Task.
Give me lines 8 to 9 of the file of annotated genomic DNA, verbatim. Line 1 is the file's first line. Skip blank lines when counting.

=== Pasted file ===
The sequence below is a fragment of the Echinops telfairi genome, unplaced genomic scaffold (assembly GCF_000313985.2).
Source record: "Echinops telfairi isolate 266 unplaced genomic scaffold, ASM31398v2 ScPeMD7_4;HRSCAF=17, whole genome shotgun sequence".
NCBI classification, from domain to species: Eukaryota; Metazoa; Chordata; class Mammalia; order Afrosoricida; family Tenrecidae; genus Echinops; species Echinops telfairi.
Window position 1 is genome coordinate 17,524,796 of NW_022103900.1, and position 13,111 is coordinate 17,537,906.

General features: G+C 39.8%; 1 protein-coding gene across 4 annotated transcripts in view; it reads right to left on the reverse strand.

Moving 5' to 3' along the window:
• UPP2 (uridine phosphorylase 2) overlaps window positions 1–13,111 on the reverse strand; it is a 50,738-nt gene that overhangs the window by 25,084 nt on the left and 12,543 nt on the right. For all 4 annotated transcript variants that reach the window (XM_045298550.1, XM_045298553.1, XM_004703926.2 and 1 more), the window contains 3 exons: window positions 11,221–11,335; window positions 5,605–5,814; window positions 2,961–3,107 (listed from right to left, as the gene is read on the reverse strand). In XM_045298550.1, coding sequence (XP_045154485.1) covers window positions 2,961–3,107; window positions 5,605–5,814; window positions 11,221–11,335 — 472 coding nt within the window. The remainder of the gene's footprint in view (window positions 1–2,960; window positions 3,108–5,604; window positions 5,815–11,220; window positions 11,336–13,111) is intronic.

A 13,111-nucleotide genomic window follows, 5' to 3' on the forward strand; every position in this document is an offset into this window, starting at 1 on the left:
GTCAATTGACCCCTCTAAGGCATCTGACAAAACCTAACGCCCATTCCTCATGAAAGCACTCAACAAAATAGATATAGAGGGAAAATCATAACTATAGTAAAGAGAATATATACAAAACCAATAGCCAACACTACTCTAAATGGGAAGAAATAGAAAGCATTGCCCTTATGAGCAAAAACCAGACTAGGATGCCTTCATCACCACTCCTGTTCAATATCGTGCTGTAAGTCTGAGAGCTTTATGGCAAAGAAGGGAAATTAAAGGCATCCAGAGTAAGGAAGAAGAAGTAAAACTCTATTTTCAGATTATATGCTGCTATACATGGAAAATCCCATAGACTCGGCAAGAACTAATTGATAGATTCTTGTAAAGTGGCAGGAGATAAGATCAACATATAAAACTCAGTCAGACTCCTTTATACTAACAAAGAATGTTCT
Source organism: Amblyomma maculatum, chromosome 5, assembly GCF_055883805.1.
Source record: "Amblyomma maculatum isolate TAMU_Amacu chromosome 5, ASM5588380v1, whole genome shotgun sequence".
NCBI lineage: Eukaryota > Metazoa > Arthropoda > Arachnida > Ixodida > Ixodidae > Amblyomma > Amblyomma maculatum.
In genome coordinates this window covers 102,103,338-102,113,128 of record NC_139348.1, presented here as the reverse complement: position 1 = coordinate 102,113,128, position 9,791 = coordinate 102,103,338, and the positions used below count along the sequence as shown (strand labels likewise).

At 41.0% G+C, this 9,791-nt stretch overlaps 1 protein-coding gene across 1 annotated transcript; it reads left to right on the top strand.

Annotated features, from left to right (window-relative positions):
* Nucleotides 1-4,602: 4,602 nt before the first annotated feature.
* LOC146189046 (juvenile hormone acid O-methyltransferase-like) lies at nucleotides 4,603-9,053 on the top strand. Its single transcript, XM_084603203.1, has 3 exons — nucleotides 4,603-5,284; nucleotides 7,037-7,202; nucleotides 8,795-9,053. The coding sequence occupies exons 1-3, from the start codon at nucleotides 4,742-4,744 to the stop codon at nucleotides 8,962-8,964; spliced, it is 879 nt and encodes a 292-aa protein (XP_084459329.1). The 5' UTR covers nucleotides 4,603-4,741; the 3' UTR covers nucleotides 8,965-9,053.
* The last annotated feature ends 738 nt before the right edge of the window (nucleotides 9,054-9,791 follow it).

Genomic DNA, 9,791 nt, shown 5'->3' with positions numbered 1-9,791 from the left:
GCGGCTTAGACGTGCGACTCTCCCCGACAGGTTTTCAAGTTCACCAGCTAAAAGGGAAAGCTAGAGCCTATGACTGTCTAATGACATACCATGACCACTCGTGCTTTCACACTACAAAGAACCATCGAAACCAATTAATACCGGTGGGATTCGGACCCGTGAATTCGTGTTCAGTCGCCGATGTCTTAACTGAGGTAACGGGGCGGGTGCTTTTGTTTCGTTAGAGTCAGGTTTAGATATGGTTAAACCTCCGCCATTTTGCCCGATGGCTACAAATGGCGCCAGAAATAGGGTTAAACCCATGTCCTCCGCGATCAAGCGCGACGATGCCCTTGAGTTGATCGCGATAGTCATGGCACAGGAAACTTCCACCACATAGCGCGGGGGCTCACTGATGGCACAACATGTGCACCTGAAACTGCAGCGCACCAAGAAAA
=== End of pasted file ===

A 13,111-nucleotide genomic window follows, 5' to 3' on the forward strand; every position in this document is an offset into this window, starting at 1 on the left:
GTCAATTGACCCCTCTAAGGCATCTGACAAAACCTAACGCCCATTCCTCATGAAAGCACTCAACAAAATAGATATAGAGGGAAAATCATAACTATAGTAAAGAGAATATATACAAAACCAATAGCCAACACTACTCTAAATGGGAAGAAATAGAAAGCATTGCCCTTATGAGCAAAAACCAGACTAGGATGCCTTCATCACCACTCCTGTTCAATATCGTGCTGTAAGTCTGAGAGCTTTATGGCAAAGAAGGGAAATTAAAGGCATCCAGAGTAAGGAAGAAGAAGTAAAACTCTATTTTCAGATTATATGCTGCTATACATGGAAAATCCCATAGACTCGGCAAGAACTAATTGATAGATTCTTGTAAAGTGGCAGGAGATAAGATCAACATATAAAACTCAGTCAGACTCCTTTATACTAACAAAGAATGTTCT